Choosing a video card: Different Slot Types

Video card

A video card is one of the most crucial parts of your computer. Without it, you will not be able to see anything on your monitor – and what good is a computer where you can’t see anything right?With the advent of PC gaming, video cards have become caught in a constant cycle of improvements to bring the most realistic level of graphics to gamers and even casual computer users.

So what if you are a gamer, what should you be looking for a video card in order to get the most gaming goodness out of this PC peripheral?

First of all, you must decide what kind of connection the video card will be using in your motherboard. Currently, there are three video card slot types that are used by mother boards.

PCI or Peripheral Component Interconnect is considered as the old standard and was quite popular in computer systems years ago. PCI video cards are relatively faster than integrated video options (a built in video card on the motherboard) but is the slowest among the dedicated graphics slot types. This option is actually considered as obsolete.

AGP or Accelerated Graphics Port is the acknowledged standard for graphics and only one AGP port can exist in a motherboard. The current AGP standard is called AGP 3.0 or otherwise known as AGP 8x. AGP is much faster than PCI because it has a dedicated connection.

The newest kid on the block is called PCI-Express or PCI-E. This is the fastest among three video slot types. More and more motherboards are now offering PCI-E slots for video cards. Each lane in PCI-E is clocked at 2.5Gigabits per second. Most high end video cards usually come in PCI-E variants to showcase its high-quality graphics capabilities.

2 thoughts on “Choosing a video card: Different Slot Types”

  1. On one of my weekly visits to newegg I noticed a new type of slot… AGP Pro. Not sure where it fits in the food chain though.

  2. If you really want to go a ways back there was
    ISA – Industry Standard Architecture
    VL-Bus- Video Electronics Standards Association Local Bus
    EISA – Enhanced Industry Standard Architecture

    There were a few others out there but none of them were widely adopted until PCI.

    As for AGP there has been multiple versions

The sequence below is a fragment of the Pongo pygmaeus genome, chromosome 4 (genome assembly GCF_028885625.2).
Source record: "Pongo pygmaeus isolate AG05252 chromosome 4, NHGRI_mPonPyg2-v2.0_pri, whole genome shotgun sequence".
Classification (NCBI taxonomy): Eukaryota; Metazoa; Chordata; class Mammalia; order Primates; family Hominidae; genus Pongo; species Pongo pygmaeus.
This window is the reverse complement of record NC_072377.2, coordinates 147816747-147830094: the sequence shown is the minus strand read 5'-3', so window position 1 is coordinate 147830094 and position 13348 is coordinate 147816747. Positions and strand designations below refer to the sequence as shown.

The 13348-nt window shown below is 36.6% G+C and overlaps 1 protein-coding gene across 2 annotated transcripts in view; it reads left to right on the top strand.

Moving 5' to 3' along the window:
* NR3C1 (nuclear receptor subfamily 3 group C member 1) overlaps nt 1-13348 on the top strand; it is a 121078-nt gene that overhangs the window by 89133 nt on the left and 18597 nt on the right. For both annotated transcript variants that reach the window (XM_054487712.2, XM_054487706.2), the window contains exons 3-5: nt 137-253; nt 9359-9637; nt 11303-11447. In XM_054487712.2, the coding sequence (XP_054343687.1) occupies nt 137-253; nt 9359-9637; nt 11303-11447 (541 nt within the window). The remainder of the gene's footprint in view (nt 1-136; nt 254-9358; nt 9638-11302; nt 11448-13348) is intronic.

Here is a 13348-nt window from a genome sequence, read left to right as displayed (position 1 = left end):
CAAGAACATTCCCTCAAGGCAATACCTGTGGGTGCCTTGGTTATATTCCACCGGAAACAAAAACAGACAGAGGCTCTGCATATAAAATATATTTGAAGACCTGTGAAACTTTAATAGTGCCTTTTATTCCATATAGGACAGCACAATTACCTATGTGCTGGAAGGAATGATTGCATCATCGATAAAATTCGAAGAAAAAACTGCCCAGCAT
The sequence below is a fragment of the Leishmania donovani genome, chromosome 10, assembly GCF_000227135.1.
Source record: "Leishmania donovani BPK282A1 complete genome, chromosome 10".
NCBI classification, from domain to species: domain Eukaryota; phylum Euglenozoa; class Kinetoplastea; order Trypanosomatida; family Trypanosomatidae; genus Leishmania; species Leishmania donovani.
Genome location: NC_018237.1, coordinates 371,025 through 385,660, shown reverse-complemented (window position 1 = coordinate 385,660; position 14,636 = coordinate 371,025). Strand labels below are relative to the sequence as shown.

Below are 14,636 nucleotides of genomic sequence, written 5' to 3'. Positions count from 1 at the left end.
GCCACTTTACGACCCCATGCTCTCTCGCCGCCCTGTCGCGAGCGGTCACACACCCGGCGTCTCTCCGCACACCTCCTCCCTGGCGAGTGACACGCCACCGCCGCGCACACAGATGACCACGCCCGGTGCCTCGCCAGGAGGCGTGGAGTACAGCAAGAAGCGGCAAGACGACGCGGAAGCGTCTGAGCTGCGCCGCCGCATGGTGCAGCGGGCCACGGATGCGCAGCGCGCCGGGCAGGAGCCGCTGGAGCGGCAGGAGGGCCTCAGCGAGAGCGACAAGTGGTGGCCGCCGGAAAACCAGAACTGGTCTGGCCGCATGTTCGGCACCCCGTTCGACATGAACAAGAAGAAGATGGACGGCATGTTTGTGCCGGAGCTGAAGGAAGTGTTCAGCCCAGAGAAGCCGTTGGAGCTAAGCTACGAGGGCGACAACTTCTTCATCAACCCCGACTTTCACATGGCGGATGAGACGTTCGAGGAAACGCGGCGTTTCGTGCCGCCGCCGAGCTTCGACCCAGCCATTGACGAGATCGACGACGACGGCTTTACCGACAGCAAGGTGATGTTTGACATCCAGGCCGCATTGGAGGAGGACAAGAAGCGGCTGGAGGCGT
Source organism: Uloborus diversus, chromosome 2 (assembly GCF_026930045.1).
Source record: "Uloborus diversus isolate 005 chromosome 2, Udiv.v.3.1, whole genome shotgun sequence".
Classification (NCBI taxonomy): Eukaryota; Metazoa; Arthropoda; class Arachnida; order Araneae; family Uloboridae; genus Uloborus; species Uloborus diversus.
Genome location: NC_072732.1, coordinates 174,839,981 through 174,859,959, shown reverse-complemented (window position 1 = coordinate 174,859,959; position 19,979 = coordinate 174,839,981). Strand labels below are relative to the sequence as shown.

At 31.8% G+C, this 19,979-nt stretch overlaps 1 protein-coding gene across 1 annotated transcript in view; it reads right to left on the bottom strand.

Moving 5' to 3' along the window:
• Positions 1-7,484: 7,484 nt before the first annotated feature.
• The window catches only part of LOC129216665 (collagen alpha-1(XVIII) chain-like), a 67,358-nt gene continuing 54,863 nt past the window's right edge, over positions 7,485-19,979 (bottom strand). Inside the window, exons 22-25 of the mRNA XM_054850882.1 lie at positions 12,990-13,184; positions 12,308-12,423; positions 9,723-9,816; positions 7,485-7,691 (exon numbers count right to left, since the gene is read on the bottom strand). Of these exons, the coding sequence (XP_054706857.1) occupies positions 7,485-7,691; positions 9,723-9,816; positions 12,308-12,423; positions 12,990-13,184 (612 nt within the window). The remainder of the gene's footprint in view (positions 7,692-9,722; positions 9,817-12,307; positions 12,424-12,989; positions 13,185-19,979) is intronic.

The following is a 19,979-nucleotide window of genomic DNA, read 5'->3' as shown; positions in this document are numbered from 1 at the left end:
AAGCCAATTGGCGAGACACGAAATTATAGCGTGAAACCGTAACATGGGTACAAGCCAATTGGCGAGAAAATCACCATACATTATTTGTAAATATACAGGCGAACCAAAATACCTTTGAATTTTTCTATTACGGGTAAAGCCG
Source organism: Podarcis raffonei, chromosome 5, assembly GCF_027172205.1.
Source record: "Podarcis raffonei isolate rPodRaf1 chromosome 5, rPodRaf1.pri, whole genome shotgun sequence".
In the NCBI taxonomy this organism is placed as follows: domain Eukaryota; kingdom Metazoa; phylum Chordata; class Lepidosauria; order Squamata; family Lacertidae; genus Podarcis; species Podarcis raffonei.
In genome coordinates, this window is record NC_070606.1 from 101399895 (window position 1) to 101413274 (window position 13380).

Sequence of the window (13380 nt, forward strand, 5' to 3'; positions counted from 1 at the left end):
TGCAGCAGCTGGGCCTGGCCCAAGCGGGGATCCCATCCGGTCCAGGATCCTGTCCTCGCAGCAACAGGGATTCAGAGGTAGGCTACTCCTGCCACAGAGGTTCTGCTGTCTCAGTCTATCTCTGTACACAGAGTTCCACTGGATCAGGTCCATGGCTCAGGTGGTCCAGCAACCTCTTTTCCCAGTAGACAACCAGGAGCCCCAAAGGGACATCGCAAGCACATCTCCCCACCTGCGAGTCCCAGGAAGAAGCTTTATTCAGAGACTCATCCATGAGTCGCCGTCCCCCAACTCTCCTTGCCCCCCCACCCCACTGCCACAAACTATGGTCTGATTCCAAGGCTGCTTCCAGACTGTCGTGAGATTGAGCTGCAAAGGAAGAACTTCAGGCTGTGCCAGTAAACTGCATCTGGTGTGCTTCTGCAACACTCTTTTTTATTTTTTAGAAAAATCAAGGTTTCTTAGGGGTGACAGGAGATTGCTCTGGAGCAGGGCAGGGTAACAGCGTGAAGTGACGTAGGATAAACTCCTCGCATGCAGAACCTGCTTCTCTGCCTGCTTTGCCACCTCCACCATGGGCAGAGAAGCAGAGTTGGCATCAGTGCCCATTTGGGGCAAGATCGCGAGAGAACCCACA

AGP 1x
    A 32-bit channel operating at 66 MHz resulting in a maximum data rate of 266 megabytes per second (MB/s), doubled from the 133 MB/s transfer rate of PCI bus 33 MHz / 32-bit; 3.3 V signaling.
    AGP 2x
    A 32-bit channel operating at 66 MHz double pumped to an effective 133 MHz resulting in a maximum data rate of 533 MB/s; signaling voltages the same as AGP 1x;
    AGP 4x
    A 32-bit channel operating at 66 MHz quad pumped to an effective 266 MHz resulting in a maximum data rate of 1066 MB/s (1 GB/s); 1.5 V signaling;
    AGP 8x
    A 32-bit channel operating at 66 MHz, strobing eight times per clock, delivering an effective 533 MHz resulting in a maximum data rate of 2133 MB/s (2 GB/s); 0.8 V signaling.

    AGP Pro was more of an offshoot for graphics design and more power hungry cards. There was AGP Pro 1.5V, 3.3V and Pro universal slot. This standard is pretty much dead in the water since PCI Express is receiving so much acceptance.

    The other one to mention is PCI-X this is NOT PCI Express, This is a older and totally seperate standard from PCIE. It is PCI-eXtended. Similar to how EISA was to ISA. Never did receive much acceptance since AGP was becoming the standard around 1998.

    There are some good articles on Wikipedia at
    http://en.wikipedia.org/wiki/List_of_device_bandwidths#Computer_buses
    http://en.wikipedia.org/wiki/Industry_Standard_Architecture
    http://en.wikipedia.org/wiki/VESA_Local_Bus
    http://en.wikipedia.org/wiki/Extended_Industry_Standard_Architecture
    http://en.wikipedia.org/wiki/Micro_Channel_architecture
    http://en.wikipedia.org/wiki/Peripheral_Component_Interconnect
    http://en.wikipedia.org/wiki/Accelerated_Graphics_Port
    http://en.wikipedia.org/wiki/PCI-X
    http://en.wikipedia.org/wiki/PCI_Express

Comments are closed.